The explosion of mobile applications has resulted in new, more complex buyer journeys and purchasing behaviors. Today's digital shopper often leverages the in-store and online shopping experience simultaneously. For example, they may browse through merchandise at a physical store while at the same time use their smartphones to compare prices and produce reviews, and have their family and friends instantly weigh in on shopping decisions via social media. Once they decide to make a purchase, they expect instant gratification, often paying more to receive their merchandise on the same day. 

The ongoing changes in buyer behaviors have led a number of industry observers to forecast the demise of brick and mortar retail locations as we know them. Some predict that retail will change more in the next five years than it has in the past century, and that the extinction of physical stores isn’t far off. While our view is less dramatic, we anticipate significant changes are inevitable, and that retailers must act now to stay competitive.

To understand the current and future state of the retail, we must look closely at four key trends that are driving and, in some cases, disrupting modern retailing:

1. Mobile and related technologies
In addition to making purchases, comparing prices and locating stores, consumers can now use their mobile devices to redeem coupons, access loyalty programs, scan QR codes and receive or provide recommendations for a particular purchase. Mobile devices are used to help make a purchasing decision if not to actually make the purchase in the store, thus Mobile Point of Sale (mPOS) is becoming more popular with retailers. A report by Infogroup indicates that the number of retailers using mPOS systems will triple by 2018. Since consumers are using their mobile devices throughout the shopping journey, they expect retailers to help enable their journey via enterprise mobile devices, like providing real-time inventory availability and order completion.

2. The proliferation of social media networks
Interacting through social media has become a global way of life. More than 52% of global respondents to the Price Waterhouse Coopers survey indicated that they regularly use Facebook as part of their shopping experience. This is forcing retailers to learn how to navigate the social media landscape. Retailers have to optimize their mobile web presence, improve search engine rankings and know how to use different digital platforms to maximize the overall shopping experience with their brands. They must also carefully track consumer actions and share information across platforms to provide a seamless experience.

3. Demographic shifts to 'digital natives’
Shoppers aged 18-24 interact with retailers via social media for everything, from following favorite brands, to discovering and researching brands, to purchasing directly through social media. These interactions tend to make these shoppers spend more on products, relative to non-digital natives. Therefore, retailers not only need to have a social media presence, but they must be able to engage with these digital natives in the moment. More and more, this is occurring on a mobile device, which digital natives prefer. However, a great deal of economic power still resides with the older population. Therefore, retailers need to continue to engage those shoppers in the way that they are most comfortable with, which tends to be more traditional in-store customer services such as couponing or rewards programs.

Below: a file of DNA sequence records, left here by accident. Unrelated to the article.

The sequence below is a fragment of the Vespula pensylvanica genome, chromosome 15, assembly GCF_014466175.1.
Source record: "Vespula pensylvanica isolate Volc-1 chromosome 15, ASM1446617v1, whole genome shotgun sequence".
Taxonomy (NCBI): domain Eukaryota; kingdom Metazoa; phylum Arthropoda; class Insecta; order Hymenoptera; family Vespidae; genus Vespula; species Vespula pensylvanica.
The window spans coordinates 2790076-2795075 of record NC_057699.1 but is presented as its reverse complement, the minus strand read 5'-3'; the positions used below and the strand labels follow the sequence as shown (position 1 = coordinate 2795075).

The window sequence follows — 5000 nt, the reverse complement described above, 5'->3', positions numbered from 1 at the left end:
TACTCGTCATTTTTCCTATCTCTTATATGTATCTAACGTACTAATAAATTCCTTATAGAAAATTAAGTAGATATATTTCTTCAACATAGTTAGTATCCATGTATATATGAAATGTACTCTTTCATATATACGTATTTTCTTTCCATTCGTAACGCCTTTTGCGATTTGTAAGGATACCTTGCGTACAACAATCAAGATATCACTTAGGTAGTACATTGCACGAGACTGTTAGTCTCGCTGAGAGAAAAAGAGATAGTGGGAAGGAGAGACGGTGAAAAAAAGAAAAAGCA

4. Need for more customer intelligence
As an extension on customer loyalty programs, many retailers are significantly expanding their customer intelligence programs as there is an increasing need to understand customers and their preferences. The aim is to better match promotional efforts with customers’ buying needs, and better engage with customers overall. Additionally, as retailers move into their omni-channel initiatives, customer intelligence programs become more important as they look to understand how customers behave and buy across a variety of channels.

Amazon pioneered this ability and now many other retailers are building their customer intelligence capabilities. Behavioral targeting enables retailers to transform websites into a personalized sales environment with unique content displayed for every site visitor. This means that Amazon knows what you want to buy even before you do sometimes. The data they collect allows them to build powerful recommendation engines that increase basket size and compel users to buy products they otherwise wouldn’t have come across. Retailers can take this information and use in the in-store environment for example offering discounts on the right product at the right time.

Retailers are leveraging new technologies like "Big Data" and advanced profiling to better understand customers, personalize promotions and customize offers. This intelligence also allows retailers to better manage merchandizing, inventory levels and shrinkage.

The result of these disruptors is an omni-channel model in which the physical and online stores converge. Retailers must provide consumers with an always on, always available shopping experience. In order to do this, retailers are going mobile, equipping their employees with mobile devices and services, and using their physical stores as distribution hubs to expedite the supply chain process. Coordination is critical for retailers to succeed with these new programs and distribution models.

By Jim Kander

Practice Leader - Retail, Global Sales & Services


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